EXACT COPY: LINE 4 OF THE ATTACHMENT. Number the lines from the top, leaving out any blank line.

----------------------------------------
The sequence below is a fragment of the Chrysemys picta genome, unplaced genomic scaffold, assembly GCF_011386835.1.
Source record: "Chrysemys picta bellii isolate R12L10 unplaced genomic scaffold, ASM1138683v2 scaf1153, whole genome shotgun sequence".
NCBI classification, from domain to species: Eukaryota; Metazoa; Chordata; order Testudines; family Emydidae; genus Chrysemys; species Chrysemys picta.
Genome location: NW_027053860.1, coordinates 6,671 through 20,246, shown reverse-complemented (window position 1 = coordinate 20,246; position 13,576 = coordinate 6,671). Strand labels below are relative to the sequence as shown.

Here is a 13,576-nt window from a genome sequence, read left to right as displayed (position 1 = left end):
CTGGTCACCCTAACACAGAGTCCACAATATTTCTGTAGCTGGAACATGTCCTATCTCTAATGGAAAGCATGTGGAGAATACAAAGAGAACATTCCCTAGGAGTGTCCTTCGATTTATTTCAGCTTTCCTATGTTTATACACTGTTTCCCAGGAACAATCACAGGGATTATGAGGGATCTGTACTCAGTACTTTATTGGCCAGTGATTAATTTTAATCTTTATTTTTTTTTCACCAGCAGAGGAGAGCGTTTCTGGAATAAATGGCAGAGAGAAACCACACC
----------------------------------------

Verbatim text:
Genome location: NW_027053860.1, coordinates 6,671 through 20,246, shown reverse-complemented (window position 1 = coordinate 20,246; position 13,576 = coordinate 6,671). Strand labels below are relative to the sequence as shown.